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Study: Essential Hospitals Remain Essential after Reform

Hospitals that care for the vulnerable and provide vital services to all remain essential to their communities following health care reform efforts, according to a new study led by Boston Medical Center researchers.

For the study, researchers compared all-payer inpatient discharge data from three states — Massachusetts, New York, and New Jersey — for the 21 months preceding health care reform in Massachusetts (October 2004 to June 2006) with data for the 21 months following the reforms (January 2008 to September 2009). The efforts in Massachusetts were used as a model for the Affordable Care Act (ACA).

Researchers defined minority-serving hospitals as the 20 percent of facilities with the highest proportion of minority patients discharged. They found that following the reforms in Massachusetts, the percentage of minority discharges in minority-serving hospitals increased by 5.8 percent in that state compared with New Jersey and 2.1 percent compared with New York.

Researchers also examined safety-net hospitals, which they defined as those in the highest quartile for patients with Medicaid coverage or who were “self-pay,” “indigent,” or “hospital responsibility.” Among the three states examined, 62 percent of “safety-net hospital users” — patients with two or more hospitalizations before the Massachusetts reforms and with two or more hospitalizations after the reforms began — continued to use safety-net hospitals after the start of reforms.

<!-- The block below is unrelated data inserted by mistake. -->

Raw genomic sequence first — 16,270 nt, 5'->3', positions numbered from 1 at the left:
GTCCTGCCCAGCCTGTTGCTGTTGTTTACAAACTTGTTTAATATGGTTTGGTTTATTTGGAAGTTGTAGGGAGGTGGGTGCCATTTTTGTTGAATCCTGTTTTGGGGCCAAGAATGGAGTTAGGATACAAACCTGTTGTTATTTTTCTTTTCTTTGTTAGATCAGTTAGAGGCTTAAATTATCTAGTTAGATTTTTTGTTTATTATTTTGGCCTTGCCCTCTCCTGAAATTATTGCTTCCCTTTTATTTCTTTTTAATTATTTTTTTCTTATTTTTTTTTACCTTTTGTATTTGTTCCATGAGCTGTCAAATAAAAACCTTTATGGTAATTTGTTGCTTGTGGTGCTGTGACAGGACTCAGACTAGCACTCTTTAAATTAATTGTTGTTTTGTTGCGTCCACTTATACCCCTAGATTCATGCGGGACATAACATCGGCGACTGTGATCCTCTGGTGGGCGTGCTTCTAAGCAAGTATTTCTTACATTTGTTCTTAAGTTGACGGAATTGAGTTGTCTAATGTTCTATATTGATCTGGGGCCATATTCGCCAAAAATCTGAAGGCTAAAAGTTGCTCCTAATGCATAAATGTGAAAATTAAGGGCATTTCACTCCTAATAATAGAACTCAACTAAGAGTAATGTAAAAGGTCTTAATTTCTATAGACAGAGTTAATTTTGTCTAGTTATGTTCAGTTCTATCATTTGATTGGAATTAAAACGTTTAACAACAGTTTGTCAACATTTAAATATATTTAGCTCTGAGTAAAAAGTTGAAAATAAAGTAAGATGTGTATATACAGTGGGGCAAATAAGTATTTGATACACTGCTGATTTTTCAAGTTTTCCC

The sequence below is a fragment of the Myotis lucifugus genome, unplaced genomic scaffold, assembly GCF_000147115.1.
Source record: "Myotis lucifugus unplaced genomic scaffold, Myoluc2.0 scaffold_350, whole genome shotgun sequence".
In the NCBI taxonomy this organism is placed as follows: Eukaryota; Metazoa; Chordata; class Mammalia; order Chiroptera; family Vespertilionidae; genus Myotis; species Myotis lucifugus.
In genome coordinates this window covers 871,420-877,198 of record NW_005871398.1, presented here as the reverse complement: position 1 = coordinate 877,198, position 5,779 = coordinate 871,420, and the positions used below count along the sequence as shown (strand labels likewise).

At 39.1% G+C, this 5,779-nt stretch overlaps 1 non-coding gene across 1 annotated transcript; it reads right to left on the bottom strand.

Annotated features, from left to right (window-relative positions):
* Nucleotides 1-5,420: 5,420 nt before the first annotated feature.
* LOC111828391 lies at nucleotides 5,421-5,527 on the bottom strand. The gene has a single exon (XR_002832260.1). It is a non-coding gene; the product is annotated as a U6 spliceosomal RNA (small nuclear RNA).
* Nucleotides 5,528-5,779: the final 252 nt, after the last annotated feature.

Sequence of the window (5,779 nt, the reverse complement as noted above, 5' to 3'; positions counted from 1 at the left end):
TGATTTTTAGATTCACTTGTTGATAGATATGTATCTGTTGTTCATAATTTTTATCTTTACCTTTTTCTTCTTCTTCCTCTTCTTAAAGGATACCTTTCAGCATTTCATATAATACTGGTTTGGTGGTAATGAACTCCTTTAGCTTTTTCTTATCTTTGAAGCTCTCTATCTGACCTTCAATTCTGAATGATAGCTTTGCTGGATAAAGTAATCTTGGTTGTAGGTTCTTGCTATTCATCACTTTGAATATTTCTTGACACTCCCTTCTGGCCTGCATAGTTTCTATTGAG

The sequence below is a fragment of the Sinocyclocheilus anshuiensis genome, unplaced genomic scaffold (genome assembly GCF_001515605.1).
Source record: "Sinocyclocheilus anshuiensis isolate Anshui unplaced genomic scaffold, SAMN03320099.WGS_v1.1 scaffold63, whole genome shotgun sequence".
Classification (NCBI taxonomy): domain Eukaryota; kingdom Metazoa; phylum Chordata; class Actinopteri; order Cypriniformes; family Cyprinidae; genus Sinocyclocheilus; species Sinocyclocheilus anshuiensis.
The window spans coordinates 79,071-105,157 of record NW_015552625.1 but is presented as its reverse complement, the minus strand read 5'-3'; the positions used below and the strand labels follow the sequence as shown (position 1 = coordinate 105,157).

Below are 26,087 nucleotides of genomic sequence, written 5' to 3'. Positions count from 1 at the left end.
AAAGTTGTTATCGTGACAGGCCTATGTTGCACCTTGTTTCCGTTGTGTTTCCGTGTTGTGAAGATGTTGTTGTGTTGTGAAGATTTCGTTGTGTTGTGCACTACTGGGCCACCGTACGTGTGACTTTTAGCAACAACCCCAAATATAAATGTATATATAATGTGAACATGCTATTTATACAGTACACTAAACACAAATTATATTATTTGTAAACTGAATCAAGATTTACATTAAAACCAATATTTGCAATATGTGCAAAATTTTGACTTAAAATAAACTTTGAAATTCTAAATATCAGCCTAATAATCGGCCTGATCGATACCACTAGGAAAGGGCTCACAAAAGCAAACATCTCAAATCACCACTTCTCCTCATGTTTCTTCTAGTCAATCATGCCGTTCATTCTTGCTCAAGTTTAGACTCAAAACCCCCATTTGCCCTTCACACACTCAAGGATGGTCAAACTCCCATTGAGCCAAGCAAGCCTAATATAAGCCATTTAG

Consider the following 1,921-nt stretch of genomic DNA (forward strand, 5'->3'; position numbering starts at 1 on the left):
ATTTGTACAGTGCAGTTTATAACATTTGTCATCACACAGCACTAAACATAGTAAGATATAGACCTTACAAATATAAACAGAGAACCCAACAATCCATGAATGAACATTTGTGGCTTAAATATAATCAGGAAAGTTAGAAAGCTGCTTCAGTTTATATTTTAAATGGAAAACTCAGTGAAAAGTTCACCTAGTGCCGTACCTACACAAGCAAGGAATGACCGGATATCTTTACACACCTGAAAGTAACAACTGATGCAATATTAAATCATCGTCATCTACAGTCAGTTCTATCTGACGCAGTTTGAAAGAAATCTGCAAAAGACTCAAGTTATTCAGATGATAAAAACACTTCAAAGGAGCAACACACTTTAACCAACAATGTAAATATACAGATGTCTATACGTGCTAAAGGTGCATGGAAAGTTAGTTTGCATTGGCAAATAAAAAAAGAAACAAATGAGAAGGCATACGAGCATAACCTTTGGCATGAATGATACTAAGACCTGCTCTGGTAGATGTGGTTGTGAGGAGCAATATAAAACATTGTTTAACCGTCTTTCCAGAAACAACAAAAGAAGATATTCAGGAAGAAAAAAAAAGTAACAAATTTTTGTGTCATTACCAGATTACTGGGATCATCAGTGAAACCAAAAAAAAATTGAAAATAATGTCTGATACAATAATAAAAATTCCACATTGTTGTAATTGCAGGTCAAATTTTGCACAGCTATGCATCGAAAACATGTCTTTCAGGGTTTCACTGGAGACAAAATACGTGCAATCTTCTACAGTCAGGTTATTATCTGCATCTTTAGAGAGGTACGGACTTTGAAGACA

Overall, the researchers found “that minorities did not, by and large, move from safety-net to nonsafety-net hospitals” and that “the racial/ethnic patient mix at hospitals has not, as yet, changed substantively” in Massachusetts following the state’s health care reforms. These findings suggest “that the same may occur nationwide, with ACA implementation,” and underscore “the importance of continued support for safety-net and minority-serving hospitals as national reform unfolds,” according to the study.

The authors noted that patient loyalty to certain hospitals and the potential that “safety-net hospital users” were substantially sicker than other patients, among other factors, could have affected the findings.

But the results still could inform how national health insurance coverage expansions might affect safety-net and minority-serving hospitals. The study concluded, “If, as we and others have observed, patients continue to receive care in safety-net settings, yet disproportionate share funds for the safety-net are cut and reimbursement rates from the public forms of insurance people received under the reform are lower than the cost of care, the safety-net could be financially undermined.”

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About the Author

Michelle Rosenfeld is senior writer/editor at America's Essential Hospitals.

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